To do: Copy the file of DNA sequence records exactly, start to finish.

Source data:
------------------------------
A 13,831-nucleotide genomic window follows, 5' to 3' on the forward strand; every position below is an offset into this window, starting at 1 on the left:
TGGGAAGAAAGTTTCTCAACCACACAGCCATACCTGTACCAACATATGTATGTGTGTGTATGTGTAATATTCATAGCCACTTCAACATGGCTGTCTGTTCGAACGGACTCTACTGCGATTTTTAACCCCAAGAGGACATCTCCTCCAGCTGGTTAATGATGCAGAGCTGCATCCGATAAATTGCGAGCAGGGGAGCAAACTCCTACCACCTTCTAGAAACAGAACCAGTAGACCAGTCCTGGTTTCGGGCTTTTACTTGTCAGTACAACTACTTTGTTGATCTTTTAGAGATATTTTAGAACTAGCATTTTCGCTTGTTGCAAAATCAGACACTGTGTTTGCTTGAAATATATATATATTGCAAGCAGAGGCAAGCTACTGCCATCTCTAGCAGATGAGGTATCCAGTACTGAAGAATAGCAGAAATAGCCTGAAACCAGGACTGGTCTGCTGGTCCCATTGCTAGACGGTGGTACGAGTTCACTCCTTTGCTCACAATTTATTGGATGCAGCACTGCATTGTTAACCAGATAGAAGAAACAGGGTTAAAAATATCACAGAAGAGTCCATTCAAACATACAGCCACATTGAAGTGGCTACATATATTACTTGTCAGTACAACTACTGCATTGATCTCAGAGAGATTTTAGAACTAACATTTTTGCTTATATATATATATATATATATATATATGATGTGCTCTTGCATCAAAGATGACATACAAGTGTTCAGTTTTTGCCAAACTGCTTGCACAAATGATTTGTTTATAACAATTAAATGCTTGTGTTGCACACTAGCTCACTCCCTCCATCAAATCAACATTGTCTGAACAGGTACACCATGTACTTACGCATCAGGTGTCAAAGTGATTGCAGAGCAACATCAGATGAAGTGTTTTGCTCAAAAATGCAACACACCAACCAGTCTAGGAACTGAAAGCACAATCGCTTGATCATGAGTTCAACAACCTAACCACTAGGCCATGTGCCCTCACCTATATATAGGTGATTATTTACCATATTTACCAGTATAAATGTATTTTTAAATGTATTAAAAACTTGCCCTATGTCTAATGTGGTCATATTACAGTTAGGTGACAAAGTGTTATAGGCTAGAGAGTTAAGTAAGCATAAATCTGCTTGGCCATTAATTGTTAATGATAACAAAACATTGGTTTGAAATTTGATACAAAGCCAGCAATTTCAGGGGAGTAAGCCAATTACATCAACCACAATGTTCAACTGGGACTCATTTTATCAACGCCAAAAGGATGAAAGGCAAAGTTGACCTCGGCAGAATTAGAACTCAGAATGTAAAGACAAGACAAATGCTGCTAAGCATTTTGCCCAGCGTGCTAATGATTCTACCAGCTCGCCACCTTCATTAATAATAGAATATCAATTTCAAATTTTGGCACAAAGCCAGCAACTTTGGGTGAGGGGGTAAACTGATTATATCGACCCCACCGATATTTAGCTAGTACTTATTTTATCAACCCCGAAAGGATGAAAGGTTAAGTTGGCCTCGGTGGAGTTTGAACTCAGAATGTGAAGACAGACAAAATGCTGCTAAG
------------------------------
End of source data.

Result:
A 13,831-nucleotide genomic window follows, 5' to 3' on the forward strand; every position below is an offset into this window, starting at 1 on the left:
TGGGAAGAAAGTTTCTCAACCACACAGCCATACCTGTACCAACATATGTATGTGTGTGTATGTGTAATATTCATAGCCACTTCAACATGGCTGTCTGTTCGAACGGACTCTACTGCGATTTTTAACCCCAAGAGGACATCTCCTCCAGCTGGTTAATGATGCAGAGCTGCATCCGATAAATTGCGAGCAGGGGAGCAAACTCCTACCACCTTCTAGAAACAGAACCAGTAGACCAGTCCTGGTTTCGGGCTTTTACTTGTCAGTACAACTACTTTGTTGATCTTTTAGAGATATTTTAGAACTAGCATTTTCGCTTGTTGCAAAATCAGACACTGTGTTTGCTTGAAATATATATATATTGCAAGCAGAGGCAAGCTACTGCCATCTCTAGCAGATGAGGTATCCAGTACTGAAGAATAGCAGAAATAGCCTGAAACCAGGACTGGTCTGCTGGTCCCATTGCTAGACGGTGGTACGAGTTCACTCCTTTGCTCACAATTTATTGGATGCAGCACTGCATTGTTAACCAGATAGAAGAAACAGGGTTAAAAATATCACAGAAGAGTCCATTCAAACATACAGCCACATTGAAGTGGCTACATATATTACTTGTCAGTACAACTACTGCATTGATCTCAGAGAGATTTTAGAACTAACATTTTTGCTTATATATATATATATATATATATATATGATGTGCTCTTGCATCAAAGATGACATACAAGTGTTCAGTTTTTGCCAAACTGCTTGCACAAATGATTTGTTTATAACAATTAAATGCTTGTGTTGCACACTAGCTCACTCCCTCCATCAAATCAACATTGTCTGAACAGGTACACCATGTACTTACGCATCAGGTGTCAAAGTGATTGCAGAGCAACATCAGATGAAGTGTTTTGCTCAAAAATGCAACACACCAACCAGTCTAGGAACTGAAAGCACAATCGCTTGATCATGAGTTCAACAACCTAACCACTAGGCCATGTGCCCTCACCTATATATAGGTGATTATTTACCATATTTACCAGTATAAATGTATTTTTAAATGTATTAAAAACTTGCCCTATGTCTAATGTGGTCATATTACAGTTAGGTGACAAAGTGTTATAGGCTAGAGAGTTAAGTAAGCATAAATCTGCTTGGCCATTAATTGTTAATGATAACAAAACATTGGTTTGAAATTTGATACAAAGCCAGCAATTTCAGGGGAGTAAGCCAATTACATCAACCACAATGTTCAACTGGGACTCATTTTATCAACGCCAAAAGGATGAAAGGCAAAGTTGACCTCGGCAGAATTAGAACTCAGAATGTAAAGACAAGACAAATGCTGCTAAGCATTTTGCCCAGCGTGCTAATGATTCTACCAGCTCGCCACCTTCATTAATAATAGAATATCAATTTCAAATTTTGGCACAAAGCCAGCAACTTTGGGTGAGGGGGTAAACTGATTATATCGACCCCACCGATATTTAGCTAGTACTTATTTTATCAACCCCGAAAGGATGAAAGGTTAAGTTGGCCTCGGTGGAGTTTGAACTCAGAATGTGAAGACAGACAAAATGCTGCTAAG